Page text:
Appendix B: Related Publications
Here are some of my published works and working papers on photography.
Augusto Ponzio first coined the phrase “ethosemiotics” to urge semiotics to connect up with ethics, and this had been developed by Susan Petrilli with her semio-ethic studies. In that spirit, I explore here how ‘photography’ could serve semioethical agendas, and how we can design the ‘camera’ to lead in semiosis to important questions of value.
This paper is intended as an exploratory contribution to the recently retrieved trend in semiotics to relate sign-studies with ethics and values, i.e., ‘semio-ethics’/’significs’, and to suggest how the ‘semio-ethical’ or ‘significal’ consciousness may be educationally enhanced. In “Designing the camera” I wrote about ways to shape the camera or photography qua sign for semio-ethical purposes. Victoria Welby spoke of significs not only as a theory of signs, but also as a kind of (moral) educational theory, since she believed that the understanding of signs-in-relation-to-values raised our critical and ethical consciousness. Here I argue and give phenomenological evidence for the claims that the camera is a pedagogical tool just as it enhances significal formation. But not only that: the camera is a self-automating pedagogical tool; through using it, one is helped to discover the significant point of view. It is almost as if it automatically unpacks significs, or the semio-ethical consciousness.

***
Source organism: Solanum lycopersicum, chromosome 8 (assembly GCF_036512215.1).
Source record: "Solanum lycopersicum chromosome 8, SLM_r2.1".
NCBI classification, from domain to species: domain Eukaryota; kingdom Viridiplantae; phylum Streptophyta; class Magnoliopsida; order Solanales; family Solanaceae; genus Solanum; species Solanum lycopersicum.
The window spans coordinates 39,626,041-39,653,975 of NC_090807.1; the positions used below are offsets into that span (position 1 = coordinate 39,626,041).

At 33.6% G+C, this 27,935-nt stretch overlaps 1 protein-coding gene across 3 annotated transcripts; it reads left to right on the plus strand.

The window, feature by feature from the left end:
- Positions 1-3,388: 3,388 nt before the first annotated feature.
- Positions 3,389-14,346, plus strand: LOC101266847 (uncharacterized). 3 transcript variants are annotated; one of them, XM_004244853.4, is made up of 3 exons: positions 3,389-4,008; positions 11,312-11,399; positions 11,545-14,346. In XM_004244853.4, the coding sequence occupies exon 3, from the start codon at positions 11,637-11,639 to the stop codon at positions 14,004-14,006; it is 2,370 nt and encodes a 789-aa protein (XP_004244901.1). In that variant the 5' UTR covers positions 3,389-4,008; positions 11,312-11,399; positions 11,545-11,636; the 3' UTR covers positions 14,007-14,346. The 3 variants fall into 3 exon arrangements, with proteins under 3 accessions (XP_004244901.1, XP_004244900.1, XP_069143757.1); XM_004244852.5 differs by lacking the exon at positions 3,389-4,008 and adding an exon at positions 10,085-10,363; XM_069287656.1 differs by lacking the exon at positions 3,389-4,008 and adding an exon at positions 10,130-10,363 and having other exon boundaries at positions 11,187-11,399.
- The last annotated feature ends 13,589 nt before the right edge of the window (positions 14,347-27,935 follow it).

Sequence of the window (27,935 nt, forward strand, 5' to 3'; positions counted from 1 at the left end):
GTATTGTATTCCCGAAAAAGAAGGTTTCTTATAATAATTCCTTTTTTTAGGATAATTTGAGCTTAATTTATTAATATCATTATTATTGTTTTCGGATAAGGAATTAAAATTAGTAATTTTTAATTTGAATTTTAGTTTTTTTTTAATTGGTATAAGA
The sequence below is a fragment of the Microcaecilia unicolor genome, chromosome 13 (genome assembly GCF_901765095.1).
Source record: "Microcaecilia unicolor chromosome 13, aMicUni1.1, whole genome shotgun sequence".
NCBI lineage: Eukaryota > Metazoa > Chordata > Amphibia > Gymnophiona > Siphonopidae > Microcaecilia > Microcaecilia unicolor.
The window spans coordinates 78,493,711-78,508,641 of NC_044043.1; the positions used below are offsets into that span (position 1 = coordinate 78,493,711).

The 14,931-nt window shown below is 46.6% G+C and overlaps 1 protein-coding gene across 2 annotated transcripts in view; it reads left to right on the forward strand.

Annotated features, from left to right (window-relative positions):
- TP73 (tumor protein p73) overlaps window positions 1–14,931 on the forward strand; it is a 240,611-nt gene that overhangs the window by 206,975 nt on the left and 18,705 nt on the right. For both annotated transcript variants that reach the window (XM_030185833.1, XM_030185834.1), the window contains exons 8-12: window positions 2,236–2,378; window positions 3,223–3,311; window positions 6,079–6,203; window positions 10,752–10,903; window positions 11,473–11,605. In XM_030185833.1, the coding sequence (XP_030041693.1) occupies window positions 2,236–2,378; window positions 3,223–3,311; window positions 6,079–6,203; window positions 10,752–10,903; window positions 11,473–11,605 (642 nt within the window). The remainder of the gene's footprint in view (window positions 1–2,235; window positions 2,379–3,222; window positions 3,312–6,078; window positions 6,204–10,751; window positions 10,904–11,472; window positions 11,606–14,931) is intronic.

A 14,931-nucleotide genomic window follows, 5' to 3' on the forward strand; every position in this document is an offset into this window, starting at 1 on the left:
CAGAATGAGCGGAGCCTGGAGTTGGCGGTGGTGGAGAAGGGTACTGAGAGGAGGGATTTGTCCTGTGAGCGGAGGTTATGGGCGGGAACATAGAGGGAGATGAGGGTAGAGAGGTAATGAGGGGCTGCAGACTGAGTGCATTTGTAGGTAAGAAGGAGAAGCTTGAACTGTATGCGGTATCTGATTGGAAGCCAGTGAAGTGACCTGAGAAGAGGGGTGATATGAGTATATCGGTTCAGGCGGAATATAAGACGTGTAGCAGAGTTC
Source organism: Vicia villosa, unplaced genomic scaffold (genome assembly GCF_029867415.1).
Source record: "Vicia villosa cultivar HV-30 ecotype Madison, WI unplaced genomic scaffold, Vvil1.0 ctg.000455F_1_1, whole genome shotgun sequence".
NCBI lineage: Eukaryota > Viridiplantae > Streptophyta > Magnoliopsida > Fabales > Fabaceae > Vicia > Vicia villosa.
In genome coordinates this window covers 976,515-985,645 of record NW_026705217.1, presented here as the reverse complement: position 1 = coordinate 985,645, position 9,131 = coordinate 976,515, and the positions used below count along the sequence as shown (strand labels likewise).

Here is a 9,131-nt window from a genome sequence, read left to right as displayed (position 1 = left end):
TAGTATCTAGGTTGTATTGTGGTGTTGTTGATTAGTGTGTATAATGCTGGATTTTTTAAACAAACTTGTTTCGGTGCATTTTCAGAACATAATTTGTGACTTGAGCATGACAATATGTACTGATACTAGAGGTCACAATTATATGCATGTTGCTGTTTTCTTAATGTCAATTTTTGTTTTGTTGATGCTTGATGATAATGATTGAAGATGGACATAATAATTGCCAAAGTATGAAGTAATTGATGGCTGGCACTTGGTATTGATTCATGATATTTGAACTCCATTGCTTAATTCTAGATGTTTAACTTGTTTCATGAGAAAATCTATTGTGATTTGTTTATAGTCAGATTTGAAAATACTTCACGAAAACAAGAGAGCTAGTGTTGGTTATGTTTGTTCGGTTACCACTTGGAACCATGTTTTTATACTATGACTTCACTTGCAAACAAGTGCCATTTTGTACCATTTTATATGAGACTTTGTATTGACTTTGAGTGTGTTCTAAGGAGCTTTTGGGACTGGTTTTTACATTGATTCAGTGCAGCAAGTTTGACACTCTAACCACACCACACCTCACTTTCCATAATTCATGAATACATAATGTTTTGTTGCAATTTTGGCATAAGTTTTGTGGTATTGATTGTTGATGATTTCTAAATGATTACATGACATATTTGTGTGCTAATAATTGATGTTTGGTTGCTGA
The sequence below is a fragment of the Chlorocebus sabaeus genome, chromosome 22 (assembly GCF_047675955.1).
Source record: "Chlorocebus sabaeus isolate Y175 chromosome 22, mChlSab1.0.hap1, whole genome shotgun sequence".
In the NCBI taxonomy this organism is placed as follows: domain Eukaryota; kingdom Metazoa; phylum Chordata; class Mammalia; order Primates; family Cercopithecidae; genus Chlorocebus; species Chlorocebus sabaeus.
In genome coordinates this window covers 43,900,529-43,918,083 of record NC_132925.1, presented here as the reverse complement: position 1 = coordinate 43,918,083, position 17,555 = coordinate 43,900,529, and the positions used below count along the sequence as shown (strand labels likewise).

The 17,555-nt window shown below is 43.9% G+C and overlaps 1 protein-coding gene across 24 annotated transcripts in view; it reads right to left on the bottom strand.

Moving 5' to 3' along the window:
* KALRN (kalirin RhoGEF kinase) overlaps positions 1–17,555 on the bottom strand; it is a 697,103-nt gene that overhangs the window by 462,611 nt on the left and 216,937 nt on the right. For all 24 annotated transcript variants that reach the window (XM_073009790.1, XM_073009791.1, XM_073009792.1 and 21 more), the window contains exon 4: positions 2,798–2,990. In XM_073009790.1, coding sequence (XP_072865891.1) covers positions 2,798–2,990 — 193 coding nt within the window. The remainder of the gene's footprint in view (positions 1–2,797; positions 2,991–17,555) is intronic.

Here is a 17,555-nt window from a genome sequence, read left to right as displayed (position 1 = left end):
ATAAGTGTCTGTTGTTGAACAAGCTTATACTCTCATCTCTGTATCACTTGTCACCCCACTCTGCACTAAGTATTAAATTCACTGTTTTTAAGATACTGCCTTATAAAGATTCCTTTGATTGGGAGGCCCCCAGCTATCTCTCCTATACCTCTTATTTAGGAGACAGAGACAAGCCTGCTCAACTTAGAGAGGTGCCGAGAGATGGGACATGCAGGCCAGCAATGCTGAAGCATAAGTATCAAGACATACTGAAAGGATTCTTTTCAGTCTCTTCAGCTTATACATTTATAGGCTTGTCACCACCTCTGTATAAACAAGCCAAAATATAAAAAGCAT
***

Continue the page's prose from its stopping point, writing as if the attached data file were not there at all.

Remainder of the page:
This paper is an effort to detail what I believe semioethics can mean, and what a “semio-ethical” (c.f. Petrilli, passim) research method can look like. By drawing on John Finnis’ Natural Law and Natural Rights (1980), I argue that the quest for focal meanings is a kind of semioethical project. I then consider how such a project might look like across different fields, say, in the study of photography. This turns out rather fruitful, on two counts. First, this leads to further clarifications of the philosophical benefits of the semioethical development of focal meanings, and secondly these semioethical studies of photography and the camera supply empirical, triangulating evidence for the claims new natural law theory makes regarding the reality of the natural law identifying basic, common goods that are choiceworthy in themselves.
In this paper I try to make the case that the practice of photography can be employed to overcome, to borrow Vilem Flusser, a kind of weak textolatry inherent in legal texts, such as in Natural Law and Natural Rights (1980) by John Finnis. By putting the photographer-theorist back into the world of sense and by “presence-ing” him, the practice of photography can re-situate him ontologically and semiotically into that life-world of practical thinking in which the natural law shows. It is this grasp of the natural law that is the methodological center-piece in the Design of the law in the philosophy of law, without which Natural Law and Natural Rights (1980) and the new natural law tradition with it appears theoretically vacuous.